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container grown or burlap?

Posted by aggierose Tx (My Page) on
Thu, Aug 12, 10 at 18:38

We will be getting our Bur Oak replaced with another Bur Oak soon. I'm going to wait until Oct to plant the new tree to hopefully give the tree a better chance. The first Bur Oak that died was grown in a container and the roots appeared to be really root bound. When I replace the tree, should I request a tree grown in a container or in the ground? Which way is better? The new tree will be about 10-12 feet tall, so it will be a large tree. Thanks.


Follow-Up Postings:

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RE: container grown or burlap?

If you can watch it being dug and balled, I'd do that.

Dan


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RE: container grown or burlap?

I'd go with the b&B even if you can't watch it being dug given the problems you've had. Just as long as it was recently dug (in the fall). You can tell by looking at it, no weeds growing out of the root ball, no protruding roots, adequate size rootball for tree. (10" per inch of caliper). Nothing inherently wrong with containers, they can be convenient but field grown is better in my opinion and you don't have to worry about it being pot bound.


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RE: container grown or burlap?

Where do you live? I may help you if you live around here. I know a few places that sell even better stuff than B&B trees.


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RE: container grown or burlap?

Hi Lou,

Thank you for the offer. I live in Prosper, just north of Frisco, but we have to go through the same landscaper who installed the trees for the builder since they are the ones who guaranteed the trees for a year. I have no idea where they buy their trees from, but maybe I could request a certain place if I knew of one. I told the landscaper I wanted a field grown tree and he wanted to know why. He said that container grown trees do better than field grown trees. I just thought I would get the opinions from the "experts" here before I gave him my final decision.


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RE: container grown or burlap?

  • Posted by brandon7 6b (like 7b now) TN (My Page) on
    Thu, Aug 12, 10 at 23:11

Container grown stock often has a better chance of survival the first year (during the guarantee).

B&B (at least for larger stock) has a better chance of doing well long term.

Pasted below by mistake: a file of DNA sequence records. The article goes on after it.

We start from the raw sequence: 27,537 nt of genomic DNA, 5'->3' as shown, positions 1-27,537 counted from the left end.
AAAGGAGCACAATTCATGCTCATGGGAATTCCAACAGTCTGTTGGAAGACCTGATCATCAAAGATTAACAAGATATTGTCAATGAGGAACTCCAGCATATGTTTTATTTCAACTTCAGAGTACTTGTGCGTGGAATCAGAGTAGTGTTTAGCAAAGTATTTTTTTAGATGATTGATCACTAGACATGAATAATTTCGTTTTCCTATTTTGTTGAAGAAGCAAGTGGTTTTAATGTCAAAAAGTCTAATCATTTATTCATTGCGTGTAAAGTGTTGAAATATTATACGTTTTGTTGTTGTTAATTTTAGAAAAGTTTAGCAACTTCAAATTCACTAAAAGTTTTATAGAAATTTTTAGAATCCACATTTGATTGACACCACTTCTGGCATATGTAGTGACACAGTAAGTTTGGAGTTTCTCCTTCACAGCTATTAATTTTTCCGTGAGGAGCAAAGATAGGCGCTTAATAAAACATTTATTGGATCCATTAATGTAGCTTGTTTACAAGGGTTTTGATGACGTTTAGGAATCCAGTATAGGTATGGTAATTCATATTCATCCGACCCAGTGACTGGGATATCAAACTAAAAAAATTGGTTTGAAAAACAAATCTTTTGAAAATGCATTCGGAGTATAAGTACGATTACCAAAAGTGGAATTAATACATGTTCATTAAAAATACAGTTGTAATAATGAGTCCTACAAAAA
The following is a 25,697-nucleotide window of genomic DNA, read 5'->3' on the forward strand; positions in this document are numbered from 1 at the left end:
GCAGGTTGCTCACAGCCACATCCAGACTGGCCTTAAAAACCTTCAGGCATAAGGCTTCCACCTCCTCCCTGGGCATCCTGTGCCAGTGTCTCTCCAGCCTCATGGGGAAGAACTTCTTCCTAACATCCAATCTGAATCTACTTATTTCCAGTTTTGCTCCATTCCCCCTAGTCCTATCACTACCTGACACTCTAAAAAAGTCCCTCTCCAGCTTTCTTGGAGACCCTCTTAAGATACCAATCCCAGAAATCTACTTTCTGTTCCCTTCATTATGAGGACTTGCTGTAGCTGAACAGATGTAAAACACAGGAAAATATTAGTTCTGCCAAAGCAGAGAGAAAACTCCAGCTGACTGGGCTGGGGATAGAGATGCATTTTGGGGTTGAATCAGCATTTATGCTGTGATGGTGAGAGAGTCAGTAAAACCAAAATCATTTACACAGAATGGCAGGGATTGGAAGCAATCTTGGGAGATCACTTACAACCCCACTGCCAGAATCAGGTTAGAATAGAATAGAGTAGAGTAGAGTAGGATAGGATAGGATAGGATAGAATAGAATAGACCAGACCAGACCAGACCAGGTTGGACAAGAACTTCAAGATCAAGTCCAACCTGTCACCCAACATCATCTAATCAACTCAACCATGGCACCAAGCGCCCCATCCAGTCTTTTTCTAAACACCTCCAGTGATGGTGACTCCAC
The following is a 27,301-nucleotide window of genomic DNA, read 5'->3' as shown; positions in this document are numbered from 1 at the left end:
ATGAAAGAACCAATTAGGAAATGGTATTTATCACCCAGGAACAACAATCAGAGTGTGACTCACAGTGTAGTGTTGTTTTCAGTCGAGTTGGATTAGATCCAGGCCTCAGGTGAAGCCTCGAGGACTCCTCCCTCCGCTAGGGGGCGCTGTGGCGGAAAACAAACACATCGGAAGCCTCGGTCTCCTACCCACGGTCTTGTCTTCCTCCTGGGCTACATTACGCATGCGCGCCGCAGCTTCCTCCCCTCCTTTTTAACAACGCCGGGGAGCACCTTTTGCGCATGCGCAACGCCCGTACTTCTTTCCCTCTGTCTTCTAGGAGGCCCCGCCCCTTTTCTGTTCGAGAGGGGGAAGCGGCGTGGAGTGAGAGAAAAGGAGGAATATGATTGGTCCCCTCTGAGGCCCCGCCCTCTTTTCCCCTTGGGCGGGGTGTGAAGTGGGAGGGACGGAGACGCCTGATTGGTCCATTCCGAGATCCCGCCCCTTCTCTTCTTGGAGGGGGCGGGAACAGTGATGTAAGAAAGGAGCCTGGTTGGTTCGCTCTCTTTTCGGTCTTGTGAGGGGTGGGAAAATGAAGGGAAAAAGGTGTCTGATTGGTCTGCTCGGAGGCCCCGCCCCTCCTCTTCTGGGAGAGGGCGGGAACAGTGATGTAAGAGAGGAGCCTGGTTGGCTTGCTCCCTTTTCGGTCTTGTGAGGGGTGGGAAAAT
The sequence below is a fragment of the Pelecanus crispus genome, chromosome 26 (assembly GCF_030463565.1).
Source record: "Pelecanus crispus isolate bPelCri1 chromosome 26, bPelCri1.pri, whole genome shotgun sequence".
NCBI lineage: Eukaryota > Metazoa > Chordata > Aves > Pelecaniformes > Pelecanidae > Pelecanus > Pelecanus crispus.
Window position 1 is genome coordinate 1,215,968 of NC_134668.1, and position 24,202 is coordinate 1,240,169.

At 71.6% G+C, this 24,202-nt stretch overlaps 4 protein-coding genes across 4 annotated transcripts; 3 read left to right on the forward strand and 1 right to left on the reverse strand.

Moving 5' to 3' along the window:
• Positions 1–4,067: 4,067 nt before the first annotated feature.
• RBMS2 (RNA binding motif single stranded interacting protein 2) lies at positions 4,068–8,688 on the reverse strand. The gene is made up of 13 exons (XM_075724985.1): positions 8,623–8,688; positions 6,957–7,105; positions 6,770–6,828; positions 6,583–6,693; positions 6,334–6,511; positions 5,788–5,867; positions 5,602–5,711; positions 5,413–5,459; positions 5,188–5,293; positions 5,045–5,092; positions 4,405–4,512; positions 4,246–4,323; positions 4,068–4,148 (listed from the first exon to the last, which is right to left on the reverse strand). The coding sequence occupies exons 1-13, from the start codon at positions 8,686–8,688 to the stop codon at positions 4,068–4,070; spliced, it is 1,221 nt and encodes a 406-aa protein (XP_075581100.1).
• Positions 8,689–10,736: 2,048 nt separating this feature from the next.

Sounds like your builder either doesn't know trees or is much more concerned about getting through the guarantee period than he is about getting you a decent tree.


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RE: container grown or burlap?

I actually disagree with brandon on that. Container grown tree stock can be much more challenging to keep alive, even in the sort term. All of that fibrous root surface area and super congested root ball are two reasons.

Many growers, however, like to deal with container stock and so do landscapers, for many reasons: they are easier to maintain at the nursery, they weigh less per caliper inch, are easier to transport, and tend to be more attractive to consumers.

Healthy B&B material is the way to go, I've learned over many years. Of course, how your landscaper handles such a heavy specimen might be questionable, if he isn't familiar with dealing with them. They shouldn't be muscled all over the place by the trunk, or bounced off the back of a truck because they don't have proper equipment. And they can't dangle the tree trunk by a chain to haul it around. A good B&B nursery will deliver AND plant their own stock.


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Re: container grown or burlap?

  • Posted by brandon7 6b (like 7b now) TN (My Page) on
    Thu, Aug 12, 10 at 23:41

The average early (first year) mortality rate of properly grown (not potbound) container-grown nursery stock is lower than B&B nursery stock.

The reasons include significantly less transplant shock and ability to endure more neglect due to an already developed complete root system. For larger stock, B&B is often better for the homeowner but not for the guaranteer.


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RE: container grown or burlap?

My experience is with SMALLER transplants. Given a choice I pick container grown but not to the size its root bound.

The largest container tree I've seen that I was happy with was a 3 to 4 foot tall about 1 inch diameter Crabapple. Now most of the others I've seen were at Lowe's lol.

Root pruning for burlap makes me nervous but so do pot bound trees.


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RE: container grown or burlap?

What about Chambersville Tree Farm? Seems it's close enough? They do sell container trees but they use specialized type that is designed to root prune producing superior root system. It's in Celina. I've been there and they look pretty good. They use Roottrapper white fabric bag - http://rootmaker.com/system_aboveground.php#jump - I personally love them. I've grown trees in them and they had very nice root system. Much better than the ones grown in traditional smooth sided container.